All Shakespeare's English Histories were written in the reign of Elizabeth, except the King Henry the Eighth, and this play was written in the first three months of the reign of her successor; so that they were all produced, together with nearly all of his comedies, before he had reached his fortieth year. When to this is added that many of his other plays were written within the same period, we have a most remarkable proof at once of the vigour of his genius and the perseverance of his industry.


If anything were wanting to shew how much a new edition of the dramatic writings of Shakespeare is wanted, in which we should have a text the result of deep consideration of the various texts presented by the old editions, with occasional emendations, carefully and judiciously made, or borrowed from preceding editors, and in which the passages where the meaning is obscure to nine-tenths of the readers or spectators were elucidated, so that their full force and meaning were accurately exhibited, one of the most striking passages in the play now before us would be sufficient. No one who ever witnessed the performance of this play, or who ever entered on the serious study of it at home, can have forgotten the scene in which King John seeks to induce Hubert to put Prince Arthur to death, without actually committing himself to give the hateful command: and no one will ever forget that particular portion of the dialogue in which King John addresses Hubert thus:

I had a thing to say ;-but let it go :

The sun is in the heaven, and the proud day,
Attended with the pleasure of the world,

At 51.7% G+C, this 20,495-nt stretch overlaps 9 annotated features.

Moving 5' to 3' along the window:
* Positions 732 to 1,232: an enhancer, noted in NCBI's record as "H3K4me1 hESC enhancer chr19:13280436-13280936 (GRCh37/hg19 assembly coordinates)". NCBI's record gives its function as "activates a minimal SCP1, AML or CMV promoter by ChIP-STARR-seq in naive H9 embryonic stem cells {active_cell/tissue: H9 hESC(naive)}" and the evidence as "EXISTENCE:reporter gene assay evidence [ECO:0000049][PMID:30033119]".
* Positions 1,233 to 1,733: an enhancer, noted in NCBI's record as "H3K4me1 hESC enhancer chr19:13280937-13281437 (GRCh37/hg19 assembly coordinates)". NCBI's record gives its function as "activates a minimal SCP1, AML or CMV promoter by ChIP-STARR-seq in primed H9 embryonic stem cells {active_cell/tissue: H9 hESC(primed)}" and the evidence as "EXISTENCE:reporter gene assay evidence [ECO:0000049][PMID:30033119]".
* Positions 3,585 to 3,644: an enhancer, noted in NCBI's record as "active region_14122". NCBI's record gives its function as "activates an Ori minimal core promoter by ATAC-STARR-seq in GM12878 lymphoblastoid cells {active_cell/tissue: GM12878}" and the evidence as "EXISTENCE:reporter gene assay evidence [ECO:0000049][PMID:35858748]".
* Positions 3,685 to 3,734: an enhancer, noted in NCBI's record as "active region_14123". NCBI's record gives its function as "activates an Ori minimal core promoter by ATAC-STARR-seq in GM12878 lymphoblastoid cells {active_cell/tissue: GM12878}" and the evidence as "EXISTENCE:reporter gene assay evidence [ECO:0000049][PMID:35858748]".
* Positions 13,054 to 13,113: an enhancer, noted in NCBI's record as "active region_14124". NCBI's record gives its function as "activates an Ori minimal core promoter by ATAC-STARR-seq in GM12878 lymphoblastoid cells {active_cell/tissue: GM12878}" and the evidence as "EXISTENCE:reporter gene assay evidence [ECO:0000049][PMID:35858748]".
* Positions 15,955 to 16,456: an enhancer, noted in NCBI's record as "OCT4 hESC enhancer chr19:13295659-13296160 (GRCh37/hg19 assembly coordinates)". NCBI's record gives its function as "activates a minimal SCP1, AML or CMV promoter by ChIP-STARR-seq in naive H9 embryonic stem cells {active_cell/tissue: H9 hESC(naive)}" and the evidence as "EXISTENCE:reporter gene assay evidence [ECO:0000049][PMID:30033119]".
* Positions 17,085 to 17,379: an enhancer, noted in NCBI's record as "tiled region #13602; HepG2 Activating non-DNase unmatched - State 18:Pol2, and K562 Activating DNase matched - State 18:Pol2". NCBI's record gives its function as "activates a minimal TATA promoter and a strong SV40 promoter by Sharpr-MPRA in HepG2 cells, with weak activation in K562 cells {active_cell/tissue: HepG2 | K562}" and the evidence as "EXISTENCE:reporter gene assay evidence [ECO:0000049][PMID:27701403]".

Is all too wanton, and too full of gauds,
To give me audience :-If the midnight bell
Did with his iron tongue and brazen mouth
Sound on into the drowsy race of night;
If this same were a churchyard where we stand,
And thou possessed with a thousand wrongs:
Or if the surly spirit Melancholy

Had baked thy blood, and made it heavy, thick,
Which else runs tickling up and down the veins,
Making that idiot Laughter keep men's eyes
And strain their cheeks to idle merriment,

A passion hateful to my purposes.-Act iii. sc. 3.

Such is the passage nearly as it stands in the original copies. Turn now to the Variorum, and one of the lines will be found printed thus:

Sound one into the drowsy race of night;

and this is generally understood to be the true reading, both at the theatres and elsewhere, and the Poet is supposed to speak of a clock-bell on which the hour of one is struck.

For this substitution of one for on, and for the idea that the Poet meant to speak of the bell of a clock or a bell sounding the hour, we are indebted, it seems, to Theobald. "Mr. Theobald made the correction," says Mr. Malone, and he overwhelms some unfortunate person who had expressed a doubt of the correctness of the new reading with numerous instances in our old writers in which the numeral one is printed on. There can be no doubt that one is sometimes found printed without the final e, but there also can be no doubt that on much more frequently is neither more nor less than the particle which we so write at present. The utmost, therefore, that is proved by Mr. Malone's heap of authorities is, that one was sometimes printed on, so that if the exigencies of a passage really required that on should be understood to be equivalent to one, it might be so taken.

The slight incongruity of the bell on which the hour of one is struck being spoken of as the midnight bell has not been held sufficient to disprove the correctness of the new reading. But it was soon discovered that this change required another, and that for into we must read unto

Sound one unto the drowsy race of night

that is, strike one so as to be heard of the sleepers at that dead time of night. This second change is made in some of the editions, and would have been found in the last Variorum, had not Mr. Malone discovered that into and unto are some